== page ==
4. Forget the P38! How about an FN P90! Seriously, what about loading one up with a few MREs? On a related note, I was a little late, but perhaps I'll do it next year: a cache to commemorate the Marines' birthday, Nov. 10th.
  5. That's "cagoule," not "kagool." Though I'm glad you mentioned those, as they're hard to find in the US. But given that you're in GB, they should be more available there. Very handy for sudden changes of weather. If you'd asked earlier -- like last year -- I would have recommended "Northwerks.com" for their outstanding cagoules. Marmot Mountain makes a Driclime windshirt which is relatively inexpensive, lightweight and fairly water resistant. I've used it while cycling and hiking when the weather has turned bad unexpectedly or not the way that I'd predicted.
  6. I use a personal coffee filter -- it has the Swiss Gold permanent filter -- from MSR and carry a stash of ground coffee. I am a bit of a coffee snob, and will not go anywhere near the Folger's singles paks. I've not tried the lexan french press yet, but in an effort to compromise on weight and 'gourmandizing,' I've also simply brought coffee and made it Turkish-style: You boil the grounds in a pot. I usually use an espresso roast for that. Not something I do often, but it works if you bring sugar.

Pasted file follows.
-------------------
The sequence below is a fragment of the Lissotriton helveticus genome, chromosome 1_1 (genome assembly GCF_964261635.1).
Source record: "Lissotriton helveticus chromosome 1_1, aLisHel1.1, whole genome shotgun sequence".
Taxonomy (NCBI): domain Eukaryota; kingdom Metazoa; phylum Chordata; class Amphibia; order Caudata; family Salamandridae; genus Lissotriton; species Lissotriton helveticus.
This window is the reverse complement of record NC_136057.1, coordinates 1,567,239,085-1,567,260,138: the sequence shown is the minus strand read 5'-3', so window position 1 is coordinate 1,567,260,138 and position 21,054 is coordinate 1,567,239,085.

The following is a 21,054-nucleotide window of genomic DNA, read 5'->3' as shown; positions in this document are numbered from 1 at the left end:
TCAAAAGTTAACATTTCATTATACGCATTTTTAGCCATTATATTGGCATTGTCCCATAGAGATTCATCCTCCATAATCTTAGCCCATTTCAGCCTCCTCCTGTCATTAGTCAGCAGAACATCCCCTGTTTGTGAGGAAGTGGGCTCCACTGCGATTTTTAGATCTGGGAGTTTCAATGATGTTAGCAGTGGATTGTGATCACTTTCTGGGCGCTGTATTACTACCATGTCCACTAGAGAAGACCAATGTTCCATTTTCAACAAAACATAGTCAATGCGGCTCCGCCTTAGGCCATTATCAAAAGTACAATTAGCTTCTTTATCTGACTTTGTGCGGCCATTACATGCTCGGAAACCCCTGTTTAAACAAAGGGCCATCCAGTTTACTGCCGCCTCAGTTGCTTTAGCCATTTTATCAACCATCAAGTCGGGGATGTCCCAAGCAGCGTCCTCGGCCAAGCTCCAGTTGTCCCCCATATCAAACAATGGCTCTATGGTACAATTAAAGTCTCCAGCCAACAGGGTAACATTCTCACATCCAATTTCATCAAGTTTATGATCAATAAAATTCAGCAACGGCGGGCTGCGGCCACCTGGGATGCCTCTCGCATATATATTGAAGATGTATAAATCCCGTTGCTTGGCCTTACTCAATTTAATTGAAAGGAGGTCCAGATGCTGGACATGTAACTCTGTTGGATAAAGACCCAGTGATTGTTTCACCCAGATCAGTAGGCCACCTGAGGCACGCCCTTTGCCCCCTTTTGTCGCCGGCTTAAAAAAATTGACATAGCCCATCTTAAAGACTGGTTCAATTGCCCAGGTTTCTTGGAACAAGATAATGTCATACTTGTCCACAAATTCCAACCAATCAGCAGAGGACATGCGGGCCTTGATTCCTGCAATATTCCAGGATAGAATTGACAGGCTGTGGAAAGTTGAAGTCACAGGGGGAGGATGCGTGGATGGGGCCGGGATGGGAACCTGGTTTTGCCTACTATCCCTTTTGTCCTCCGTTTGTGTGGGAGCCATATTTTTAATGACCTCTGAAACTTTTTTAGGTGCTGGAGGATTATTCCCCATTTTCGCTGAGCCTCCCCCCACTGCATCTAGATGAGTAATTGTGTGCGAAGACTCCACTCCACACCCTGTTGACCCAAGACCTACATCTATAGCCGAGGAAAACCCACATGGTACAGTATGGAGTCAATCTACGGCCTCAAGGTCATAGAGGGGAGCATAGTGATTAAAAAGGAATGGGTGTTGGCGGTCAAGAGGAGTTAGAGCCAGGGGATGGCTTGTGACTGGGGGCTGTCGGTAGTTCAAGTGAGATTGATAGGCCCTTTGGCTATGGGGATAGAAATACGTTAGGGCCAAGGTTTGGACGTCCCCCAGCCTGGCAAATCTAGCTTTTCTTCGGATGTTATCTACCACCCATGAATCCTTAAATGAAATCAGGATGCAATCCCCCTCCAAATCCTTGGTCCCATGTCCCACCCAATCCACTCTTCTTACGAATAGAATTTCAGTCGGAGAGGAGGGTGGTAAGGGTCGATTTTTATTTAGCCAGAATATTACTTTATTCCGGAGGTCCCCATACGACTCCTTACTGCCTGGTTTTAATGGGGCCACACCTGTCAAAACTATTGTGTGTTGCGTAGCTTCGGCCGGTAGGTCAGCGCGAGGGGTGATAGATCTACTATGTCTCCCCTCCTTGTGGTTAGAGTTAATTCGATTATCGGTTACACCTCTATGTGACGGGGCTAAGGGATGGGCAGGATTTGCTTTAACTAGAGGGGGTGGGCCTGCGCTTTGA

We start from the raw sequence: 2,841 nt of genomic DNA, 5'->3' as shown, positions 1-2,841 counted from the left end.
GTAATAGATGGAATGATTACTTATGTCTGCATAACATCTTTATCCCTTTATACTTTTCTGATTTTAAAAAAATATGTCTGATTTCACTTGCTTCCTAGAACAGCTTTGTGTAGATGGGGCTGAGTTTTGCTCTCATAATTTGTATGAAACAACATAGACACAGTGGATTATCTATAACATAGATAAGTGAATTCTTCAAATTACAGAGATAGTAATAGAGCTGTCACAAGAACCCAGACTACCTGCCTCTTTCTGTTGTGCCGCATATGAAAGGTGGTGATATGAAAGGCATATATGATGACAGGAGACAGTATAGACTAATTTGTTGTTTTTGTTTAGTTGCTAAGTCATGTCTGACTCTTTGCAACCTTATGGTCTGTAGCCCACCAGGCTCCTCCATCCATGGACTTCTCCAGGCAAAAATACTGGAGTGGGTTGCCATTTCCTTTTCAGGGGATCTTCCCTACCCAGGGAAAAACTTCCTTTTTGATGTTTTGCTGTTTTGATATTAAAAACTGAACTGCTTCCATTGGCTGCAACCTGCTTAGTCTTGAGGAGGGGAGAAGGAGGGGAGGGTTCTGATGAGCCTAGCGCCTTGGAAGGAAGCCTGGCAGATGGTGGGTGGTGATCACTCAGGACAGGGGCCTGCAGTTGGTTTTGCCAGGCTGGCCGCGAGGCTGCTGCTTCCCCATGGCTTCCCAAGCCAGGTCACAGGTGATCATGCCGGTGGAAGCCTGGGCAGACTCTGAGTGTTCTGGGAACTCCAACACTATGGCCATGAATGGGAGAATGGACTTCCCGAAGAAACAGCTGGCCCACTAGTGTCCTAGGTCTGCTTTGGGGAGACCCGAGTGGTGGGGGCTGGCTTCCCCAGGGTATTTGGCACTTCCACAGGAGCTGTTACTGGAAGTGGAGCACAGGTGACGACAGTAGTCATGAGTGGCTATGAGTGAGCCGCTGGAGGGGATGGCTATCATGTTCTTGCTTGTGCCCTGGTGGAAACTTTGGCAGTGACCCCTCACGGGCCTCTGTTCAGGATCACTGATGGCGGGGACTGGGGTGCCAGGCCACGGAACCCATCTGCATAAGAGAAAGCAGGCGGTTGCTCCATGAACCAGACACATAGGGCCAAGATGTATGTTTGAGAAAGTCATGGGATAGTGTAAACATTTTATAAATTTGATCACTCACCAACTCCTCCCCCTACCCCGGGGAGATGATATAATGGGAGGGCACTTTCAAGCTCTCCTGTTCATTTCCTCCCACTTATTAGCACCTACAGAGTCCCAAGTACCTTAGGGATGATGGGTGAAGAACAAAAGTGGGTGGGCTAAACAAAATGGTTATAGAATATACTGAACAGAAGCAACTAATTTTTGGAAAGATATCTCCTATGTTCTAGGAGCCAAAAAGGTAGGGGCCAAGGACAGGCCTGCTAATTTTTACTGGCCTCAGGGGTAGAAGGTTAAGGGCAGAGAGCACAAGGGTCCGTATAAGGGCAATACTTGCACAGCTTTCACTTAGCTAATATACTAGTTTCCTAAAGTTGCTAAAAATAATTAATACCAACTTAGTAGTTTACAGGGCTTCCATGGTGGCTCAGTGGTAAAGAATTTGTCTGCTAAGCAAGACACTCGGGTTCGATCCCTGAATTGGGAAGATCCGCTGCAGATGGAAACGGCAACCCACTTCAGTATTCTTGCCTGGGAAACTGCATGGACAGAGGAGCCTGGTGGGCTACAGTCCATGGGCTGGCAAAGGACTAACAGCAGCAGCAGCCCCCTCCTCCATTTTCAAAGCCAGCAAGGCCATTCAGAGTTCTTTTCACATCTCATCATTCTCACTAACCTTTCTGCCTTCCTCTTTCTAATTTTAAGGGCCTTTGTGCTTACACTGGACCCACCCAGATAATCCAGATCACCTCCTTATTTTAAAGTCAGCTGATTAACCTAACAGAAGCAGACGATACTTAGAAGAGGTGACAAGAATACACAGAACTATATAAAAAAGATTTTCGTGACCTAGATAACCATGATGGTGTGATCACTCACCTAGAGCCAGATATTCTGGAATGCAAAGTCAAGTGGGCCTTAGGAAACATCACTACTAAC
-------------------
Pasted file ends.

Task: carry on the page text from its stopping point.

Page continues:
7. Long before Grylls or Lundin, there was John "Lofty" Wiseman, who wrote "The SAS Book of Survival." If you want a fast, fun read, very informational, get Wiseman's book. Me, I went through NOLS and Outward Bound when I was in college, so I'm pretty comfortable in my outdoor survival skills. Certainly one big influence in my teens was Euell Gibbons, whose books on foraging inspired me to try it. I still harvest cattail flour to make some great pancakes. As for firestarter, well, I'm not ashamed to say that one of my guilty pleasures is using Mautz Fire Ribbon, AKA commercial napalm in starting wet firewood. Otherwise I just use stormproof matches, although I do carry a flint and steel firestarter. I've also taught bowdrilling, but I'm nowhere near as good as my friend, who can use just his hands with a drill to start a fire.